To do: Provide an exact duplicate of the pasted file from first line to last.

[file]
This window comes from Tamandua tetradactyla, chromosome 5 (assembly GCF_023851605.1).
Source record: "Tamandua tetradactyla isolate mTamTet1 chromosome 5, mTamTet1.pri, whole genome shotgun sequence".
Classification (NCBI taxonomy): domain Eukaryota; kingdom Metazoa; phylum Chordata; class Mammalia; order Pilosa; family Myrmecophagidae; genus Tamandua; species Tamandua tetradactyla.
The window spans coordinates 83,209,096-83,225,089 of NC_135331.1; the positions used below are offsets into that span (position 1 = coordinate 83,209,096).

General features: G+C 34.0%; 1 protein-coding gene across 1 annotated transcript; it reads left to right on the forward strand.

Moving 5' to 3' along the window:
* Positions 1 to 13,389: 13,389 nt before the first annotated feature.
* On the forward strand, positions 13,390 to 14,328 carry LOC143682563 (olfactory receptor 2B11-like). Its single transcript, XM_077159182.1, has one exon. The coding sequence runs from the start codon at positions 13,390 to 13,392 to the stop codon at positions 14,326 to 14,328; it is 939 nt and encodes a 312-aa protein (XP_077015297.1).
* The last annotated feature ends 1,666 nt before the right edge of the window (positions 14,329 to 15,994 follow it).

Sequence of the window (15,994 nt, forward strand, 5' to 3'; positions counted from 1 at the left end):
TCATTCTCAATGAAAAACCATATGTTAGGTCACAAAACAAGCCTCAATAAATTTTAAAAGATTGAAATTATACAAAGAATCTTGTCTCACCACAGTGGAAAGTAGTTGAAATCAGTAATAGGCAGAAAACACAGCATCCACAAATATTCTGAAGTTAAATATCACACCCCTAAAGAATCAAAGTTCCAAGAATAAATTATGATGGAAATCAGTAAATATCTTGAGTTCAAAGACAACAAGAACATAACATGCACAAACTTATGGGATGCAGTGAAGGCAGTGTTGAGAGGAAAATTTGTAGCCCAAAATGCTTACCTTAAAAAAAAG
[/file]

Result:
This window comes from Tamandua tetradactyla, chromosome 5 (assembly GCF_023851605.1).
Source record: "Tamandua tetradactyla isolate mTamTet1 chromosome 5, mTamTet1.pri, whole genome shotgun sequence".
Classification (NCBI taxonomy): domain Eukaryota; kingdom Metazoa; phylum Chordata; class Mammalia; order Pilosa; family Myrmecophagidae; genus Tamandua; species Tamandua tetradactyla.
The window spans coordinates 83,209,096-83,225,089 of NC_135331.1; the positions used below are offsets into that span (position 1 = coordinate 83,209,096).

General features: G+C 34.0%; 1 protein-coding gene across 1 annotated transcript; it reads left to right on the forward strand.

Moving 5' to 3' along the window:
* Positions 1 to 13,389: 13,389 nt before the first annotated feature.
* On the forward strand, positions 13,390 to 14,328 carry LOC143682563 (olfactory receptor 2B11-like). Its single transcript, XM_077159182.1, has one exon. The coding sequence runs from the start codon at positions 13,390 to 13,392 to the stop codon at positions 14,326 to 14,328; it is 939 nt and encodes a 312-aa protein (XP_077015297.1).
* The last annotated feature ends 1,666 nt before the right edge of the window (positions 14,329 to 15,994 follow it).

Sequence of the window (15,994 nt, forward strand, 5' to 3'; positions counted from 1 at the left end):
TCATTCTCAATGAAAAACCATATGTTAGGTCACAAAACAAGCCTCAATAAATTTTAAAAGATTGAAATTATACAAAGAATCTTGTCTCACCACAGTGGAAAGTAGTTGAAATCAGTAATAGGCAGAAAACACAGCATCCACAAATATTCTGAAGTTAAATATCACACCCCTAAAGAATCAAAGTTCCAAGAATAAATTATGATGGAAATCAGTAAATATCTTGAGTTCAAAGACAACAAGAACATAACATGCACAAACTTATGGGATGCAGTGAAGGCAGTGTTGAGAGGAAAATTTGTAGCCCAAAATGCTTACCTTAAAAAAAAG